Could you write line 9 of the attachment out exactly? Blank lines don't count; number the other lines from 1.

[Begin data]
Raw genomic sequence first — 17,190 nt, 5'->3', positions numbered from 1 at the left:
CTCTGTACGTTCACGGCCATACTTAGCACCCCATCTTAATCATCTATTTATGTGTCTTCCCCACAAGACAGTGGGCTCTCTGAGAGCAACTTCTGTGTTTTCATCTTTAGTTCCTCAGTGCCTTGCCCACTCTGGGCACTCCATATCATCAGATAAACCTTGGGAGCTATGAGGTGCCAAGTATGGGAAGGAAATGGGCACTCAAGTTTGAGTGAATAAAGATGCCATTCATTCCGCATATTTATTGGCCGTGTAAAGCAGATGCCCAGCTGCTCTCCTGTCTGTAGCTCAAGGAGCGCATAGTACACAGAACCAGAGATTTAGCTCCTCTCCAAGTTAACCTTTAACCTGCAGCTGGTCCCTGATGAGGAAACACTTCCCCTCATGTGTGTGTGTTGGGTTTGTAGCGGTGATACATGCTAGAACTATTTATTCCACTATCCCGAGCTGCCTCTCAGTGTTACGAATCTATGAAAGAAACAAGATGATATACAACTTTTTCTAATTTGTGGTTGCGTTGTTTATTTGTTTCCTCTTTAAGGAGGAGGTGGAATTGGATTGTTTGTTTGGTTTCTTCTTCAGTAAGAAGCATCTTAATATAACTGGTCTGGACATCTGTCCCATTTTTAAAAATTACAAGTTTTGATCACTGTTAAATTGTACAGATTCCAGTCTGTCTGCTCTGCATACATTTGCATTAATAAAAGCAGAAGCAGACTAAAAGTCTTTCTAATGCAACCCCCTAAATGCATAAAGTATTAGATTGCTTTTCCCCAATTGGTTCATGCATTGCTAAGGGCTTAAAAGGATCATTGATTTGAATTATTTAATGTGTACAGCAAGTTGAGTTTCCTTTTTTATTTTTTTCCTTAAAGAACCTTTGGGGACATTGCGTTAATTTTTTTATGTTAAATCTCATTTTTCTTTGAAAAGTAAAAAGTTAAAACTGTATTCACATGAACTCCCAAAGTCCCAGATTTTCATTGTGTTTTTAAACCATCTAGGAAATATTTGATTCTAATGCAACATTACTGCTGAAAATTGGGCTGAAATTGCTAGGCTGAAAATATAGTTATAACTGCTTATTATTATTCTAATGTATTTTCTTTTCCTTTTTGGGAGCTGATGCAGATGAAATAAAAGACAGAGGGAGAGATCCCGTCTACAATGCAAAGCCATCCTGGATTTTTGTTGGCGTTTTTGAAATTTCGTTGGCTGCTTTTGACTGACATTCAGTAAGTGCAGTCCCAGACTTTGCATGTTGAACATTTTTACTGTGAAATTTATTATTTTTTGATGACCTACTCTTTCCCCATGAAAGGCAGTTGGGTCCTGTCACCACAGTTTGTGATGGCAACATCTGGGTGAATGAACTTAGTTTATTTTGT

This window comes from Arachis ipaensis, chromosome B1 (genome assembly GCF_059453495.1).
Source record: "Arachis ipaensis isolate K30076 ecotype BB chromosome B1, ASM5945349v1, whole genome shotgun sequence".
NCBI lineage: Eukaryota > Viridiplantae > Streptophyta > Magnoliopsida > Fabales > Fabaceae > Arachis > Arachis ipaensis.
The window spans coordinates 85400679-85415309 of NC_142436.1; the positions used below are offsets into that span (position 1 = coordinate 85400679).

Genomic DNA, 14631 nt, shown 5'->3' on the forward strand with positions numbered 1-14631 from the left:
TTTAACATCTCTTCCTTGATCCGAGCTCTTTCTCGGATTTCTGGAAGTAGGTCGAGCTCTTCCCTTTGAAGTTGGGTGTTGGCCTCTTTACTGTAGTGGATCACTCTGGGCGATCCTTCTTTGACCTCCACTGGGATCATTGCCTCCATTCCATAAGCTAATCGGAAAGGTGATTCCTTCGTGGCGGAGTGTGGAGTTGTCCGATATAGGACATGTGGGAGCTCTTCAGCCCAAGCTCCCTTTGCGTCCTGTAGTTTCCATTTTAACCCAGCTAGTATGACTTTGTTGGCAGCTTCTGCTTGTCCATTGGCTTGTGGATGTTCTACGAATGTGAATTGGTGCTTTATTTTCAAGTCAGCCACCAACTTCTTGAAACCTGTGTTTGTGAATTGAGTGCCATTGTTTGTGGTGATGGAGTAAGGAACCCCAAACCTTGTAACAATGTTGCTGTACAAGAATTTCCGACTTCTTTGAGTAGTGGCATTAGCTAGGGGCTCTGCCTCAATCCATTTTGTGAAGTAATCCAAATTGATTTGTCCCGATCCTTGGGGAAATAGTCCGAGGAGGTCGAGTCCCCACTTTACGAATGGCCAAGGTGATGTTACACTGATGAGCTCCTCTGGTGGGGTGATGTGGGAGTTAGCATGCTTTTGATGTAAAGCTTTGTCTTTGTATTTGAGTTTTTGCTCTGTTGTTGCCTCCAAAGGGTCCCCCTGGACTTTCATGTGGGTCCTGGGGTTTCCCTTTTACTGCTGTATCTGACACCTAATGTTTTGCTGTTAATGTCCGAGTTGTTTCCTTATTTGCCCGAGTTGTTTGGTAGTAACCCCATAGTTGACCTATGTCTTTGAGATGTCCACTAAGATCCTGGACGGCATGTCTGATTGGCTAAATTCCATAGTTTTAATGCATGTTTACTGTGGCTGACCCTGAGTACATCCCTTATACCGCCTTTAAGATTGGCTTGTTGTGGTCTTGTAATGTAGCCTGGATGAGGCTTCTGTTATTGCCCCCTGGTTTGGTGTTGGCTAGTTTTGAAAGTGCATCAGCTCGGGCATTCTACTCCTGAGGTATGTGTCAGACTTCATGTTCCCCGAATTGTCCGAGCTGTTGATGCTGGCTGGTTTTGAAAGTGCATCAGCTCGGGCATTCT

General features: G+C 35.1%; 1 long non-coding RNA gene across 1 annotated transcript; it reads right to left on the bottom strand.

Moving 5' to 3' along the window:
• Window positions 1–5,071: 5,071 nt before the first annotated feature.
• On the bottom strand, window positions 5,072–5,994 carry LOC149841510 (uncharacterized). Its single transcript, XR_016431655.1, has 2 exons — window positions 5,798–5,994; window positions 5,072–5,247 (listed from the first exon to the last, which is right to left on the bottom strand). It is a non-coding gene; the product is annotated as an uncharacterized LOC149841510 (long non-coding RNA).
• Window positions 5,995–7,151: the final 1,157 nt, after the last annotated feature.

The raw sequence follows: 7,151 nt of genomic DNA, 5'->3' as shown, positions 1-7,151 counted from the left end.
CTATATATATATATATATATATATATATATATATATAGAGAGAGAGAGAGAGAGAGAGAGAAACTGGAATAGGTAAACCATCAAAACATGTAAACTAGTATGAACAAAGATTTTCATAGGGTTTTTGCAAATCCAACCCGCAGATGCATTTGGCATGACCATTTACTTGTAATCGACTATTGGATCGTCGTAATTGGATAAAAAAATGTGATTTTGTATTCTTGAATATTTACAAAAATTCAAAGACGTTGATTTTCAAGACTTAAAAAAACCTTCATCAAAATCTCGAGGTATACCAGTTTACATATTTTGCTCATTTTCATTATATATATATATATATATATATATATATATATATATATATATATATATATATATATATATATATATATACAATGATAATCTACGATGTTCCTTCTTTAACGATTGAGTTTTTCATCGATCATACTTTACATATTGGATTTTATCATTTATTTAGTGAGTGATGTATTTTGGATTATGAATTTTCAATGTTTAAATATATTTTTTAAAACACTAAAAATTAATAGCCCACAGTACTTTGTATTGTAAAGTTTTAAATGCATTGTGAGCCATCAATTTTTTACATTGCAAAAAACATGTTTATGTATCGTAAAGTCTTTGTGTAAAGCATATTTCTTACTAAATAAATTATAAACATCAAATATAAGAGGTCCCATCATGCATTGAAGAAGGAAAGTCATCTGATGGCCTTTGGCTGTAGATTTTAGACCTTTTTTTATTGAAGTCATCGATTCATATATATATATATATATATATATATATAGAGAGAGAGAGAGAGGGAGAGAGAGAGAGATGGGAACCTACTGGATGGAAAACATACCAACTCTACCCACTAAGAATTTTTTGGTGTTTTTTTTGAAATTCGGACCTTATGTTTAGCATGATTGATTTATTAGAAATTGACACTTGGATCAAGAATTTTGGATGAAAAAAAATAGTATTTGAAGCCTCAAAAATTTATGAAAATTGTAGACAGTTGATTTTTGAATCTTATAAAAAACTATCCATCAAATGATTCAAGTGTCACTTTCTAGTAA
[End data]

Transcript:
General features: G+C 35.1%; 1 long non-coding RNA gene across 1 annotated transcript; it reads right to left on the bottom strand.